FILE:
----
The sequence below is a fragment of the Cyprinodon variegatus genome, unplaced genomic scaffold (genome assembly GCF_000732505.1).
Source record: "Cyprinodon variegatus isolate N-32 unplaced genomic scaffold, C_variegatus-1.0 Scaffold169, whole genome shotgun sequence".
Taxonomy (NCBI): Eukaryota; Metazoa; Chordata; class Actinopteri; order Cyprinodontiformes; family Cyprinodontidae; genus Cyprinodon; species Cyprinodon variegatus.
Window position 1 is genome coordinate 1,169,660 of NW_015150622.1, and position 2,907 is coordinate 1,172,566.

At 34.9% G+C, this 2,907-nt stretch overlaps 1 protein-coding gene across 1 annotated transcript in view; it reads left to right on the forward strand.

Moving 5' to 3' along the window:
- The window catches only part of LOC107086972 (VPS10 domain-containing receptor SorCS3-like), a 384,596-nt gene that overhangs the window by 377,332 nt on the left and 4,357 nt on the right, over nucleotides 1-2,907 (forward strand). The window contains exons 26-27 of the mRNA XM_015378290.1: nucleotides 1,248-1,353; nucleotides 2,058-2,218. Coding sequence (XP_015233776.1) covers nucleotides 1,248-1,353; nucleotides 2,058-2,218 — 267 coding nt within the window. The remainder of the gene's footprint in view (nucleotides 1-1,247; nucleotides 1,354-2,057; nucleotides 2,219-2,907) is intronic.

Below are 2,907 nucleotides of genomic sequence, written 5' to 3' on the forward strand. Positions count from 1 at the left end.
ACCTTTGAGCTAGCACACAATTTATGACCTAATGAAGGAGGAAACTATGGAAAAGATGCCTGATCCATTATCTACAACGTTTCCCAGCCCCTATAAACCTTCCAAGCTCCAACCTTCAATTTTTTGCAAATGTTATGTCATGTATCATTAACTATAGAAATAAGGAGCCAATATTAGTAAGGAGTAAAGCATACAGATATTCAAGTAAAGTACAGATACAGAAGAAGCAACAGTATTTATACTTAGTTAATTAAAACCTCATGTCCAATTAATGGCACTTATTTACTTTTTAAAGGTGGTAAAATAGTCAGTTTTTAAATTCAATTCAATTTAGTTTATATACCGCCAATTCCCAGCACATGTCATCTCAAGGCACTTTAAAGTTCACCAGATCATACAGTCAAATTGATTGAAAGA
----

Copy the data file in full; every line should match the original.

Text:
The sequence below is a fragment of the Cyprinodon variegatus genome, unplaced genomic scaffold (genome assembly GCF_000732505.1).
Source record: "Cyprinodon variegatus isolate N-32 unplaced genomic scaffold, C_variegatus-1.0 Scaffold169, whole genome shotgun sequence".
Taxonomy (NCBI): Eukaryota; Metazoa; Chordata; class Actinopteri; order Cyprinodontiformes; family Cyprinodontidae; genus Cyprinodon; species Cyprinodon variegatus.
Window position 1 is genome coordinate 1,169,660 of NW_015150622.1, and position 2,907 is coordinate 1,172,566.

At 34.9% G+C, this 2,907-nt stretch overlaps 1 protein-coding gene across 1 annotated transcript in view; it reads left to right on the forward strand.

Moving 5' to 3' along the window:
- The window catches only part of LOC107086972 (VPS10 domain-containing receptor SorCS3-like), a 384,596-nt gene that overhangs the window by 377,332 nt on the left and 4,357 nt on the right, over nucleotides 1-2,907 (forward strand). The window contains exons 26-27 of the mRNA XM_015378290.1: nucleotides 1,248-1,353; nucleotides 2,058-2,218. Coding sequence (XP_015233776.1) covers nucleotides 1,248-1,353; nucleotides 2,058-2,218 — 267 coding nt within the window. The remainder of the gene's footprint in view (nucleotides 1-1,247; nucleotides 1,354-2,057; nucleotides 2,219-2,907) is intronic.

Below are 2,907 nucleotides of genomic sequence, written 5' to 3' on the forward strand. Positions count from 1 at the left end.
ACCTTTGAGCTAGCACACAATTTATGACCTAATGAAGGAGGAAACTATGGAAAAGATGCCTGATCCATTATCTACAACGTTTCCCAGCCCCTATAAACCTTCCAAGCTCCAACCTTCAATTTTTTGCAAATGTTATGTCATGTATCATTAACTATAGAAATAAGGAGCCAATATTAGTAAGGAGTAAAGCATACAGATATTCAAGTAAAGTACAGATACAGAAGAAGCAACAGTATTTATACTTAGTTAATTAAAACCTCATGTCCAATTAATGGCACTTATTTACTTTTTAAAGGTGGTAAAATAGTCAGTTTTTAAATTCAATTCAATTTAGTTTATATACCGCCAATTCCCAGCACATGTCATCTCAAGGCACTTTAAAGTTCACCAGATCATACAGTCAAATTGATTGAAAGA